Turning next to two keenly awaited speeches by Pope Francis, one to the U.S. Congress and another to the United Nations, Cardinal Parolin was asked whether the Pope is likely to relaunch the message contained within his Laudato Si encyclical.  He replied saying “yes, definitely” but added that he believed the Pope’s remarks would extend beyond the issue of climate change and encompass a “more integral ecology” that takes into consideration the transcendental nature of the human person possessing fundamental rights, “especially the right to life and religious freedom.”

Asked about the criticism that has been raised by some in the U.S. who consider the papal encyclical an excessively strong attack on the capitalist system, Cardinal Parolin responded by saying he believed the Pope would invite everybody to reflect on those issues, adding that it was realistic to realize that “things are not going in the right direction” and therefore there’s also a need to find ways of solving this. “We need a change,” he said.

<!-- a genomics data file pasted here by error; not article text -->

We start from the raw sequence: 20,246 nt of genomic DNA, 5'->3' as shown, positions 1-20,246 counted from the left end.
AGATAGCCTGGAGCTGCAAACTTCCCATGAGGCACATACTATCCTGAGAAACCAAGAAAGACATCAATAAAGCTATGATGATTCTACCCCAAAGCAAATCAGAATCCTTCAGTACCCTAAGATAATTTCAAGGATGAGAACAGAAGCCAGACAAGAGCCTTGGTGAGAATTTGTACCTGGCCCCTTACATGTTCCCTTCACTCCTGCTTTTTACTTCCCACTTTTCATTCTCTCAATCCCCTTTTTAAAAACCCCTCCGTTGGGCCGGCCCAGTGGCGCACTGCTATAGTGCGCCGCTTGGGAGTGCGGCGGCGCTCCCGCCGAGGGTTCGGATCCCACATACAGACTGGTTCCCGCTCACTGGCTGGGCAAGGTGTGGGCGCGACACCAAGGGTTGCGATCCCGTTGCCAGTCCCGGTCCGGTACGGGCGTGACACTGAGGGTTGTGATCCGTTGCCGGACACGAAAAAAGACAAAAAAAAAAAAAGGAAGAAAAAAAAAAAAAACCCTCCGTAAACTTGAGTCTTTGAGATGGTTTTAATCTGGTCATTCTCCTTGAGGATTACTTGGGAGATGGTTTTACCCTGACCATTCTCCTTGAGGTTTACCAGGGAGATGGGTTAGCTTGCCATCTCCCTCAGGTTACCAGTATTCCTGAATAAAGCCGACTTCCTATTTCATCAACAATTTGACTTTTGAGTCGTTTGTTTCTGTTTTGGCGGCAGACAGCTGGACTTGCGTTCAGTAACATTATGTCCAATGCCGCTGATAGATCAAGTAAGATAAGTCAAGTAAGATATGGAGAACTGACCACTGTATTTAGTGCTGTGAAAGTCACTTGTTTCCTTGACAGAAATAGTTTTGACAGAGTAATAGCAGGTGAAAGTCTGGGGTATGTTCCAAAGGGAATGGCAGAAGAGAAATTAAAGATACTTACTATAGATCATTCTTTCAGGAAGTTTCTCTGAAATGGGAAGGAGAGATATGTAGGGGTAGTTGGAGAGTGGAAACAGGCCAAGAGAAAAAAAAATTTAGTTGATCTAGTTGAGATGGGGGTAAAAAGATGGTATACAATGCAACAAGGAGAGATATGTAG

The final question put to Cardinal Parolin concerned the Pope’s meeting with families from around the world in the U.S. city of Philadelphia and whether that would be the final chance to listen to families on the road leading to next month’s Synod of Bishops on the Family taking place in the Vatican. The Cardinal said he agreed with that and said what will emerge from this meeting is the beauty of the family and the help that the Gospel can offer to families.  He said this would be the positive side, without forgetting the great challenges on this issue.  Concluding, the cardinal said the meeting in Philadelphia would give the whole Church “a new enthusiasm” and a desire to proclaim the gospel of the family, whilst at the same time, “helping families who find themselves in whatever type of difficulties in living the Gospel in its fullness which is a source of joy, peace and happiness for all.”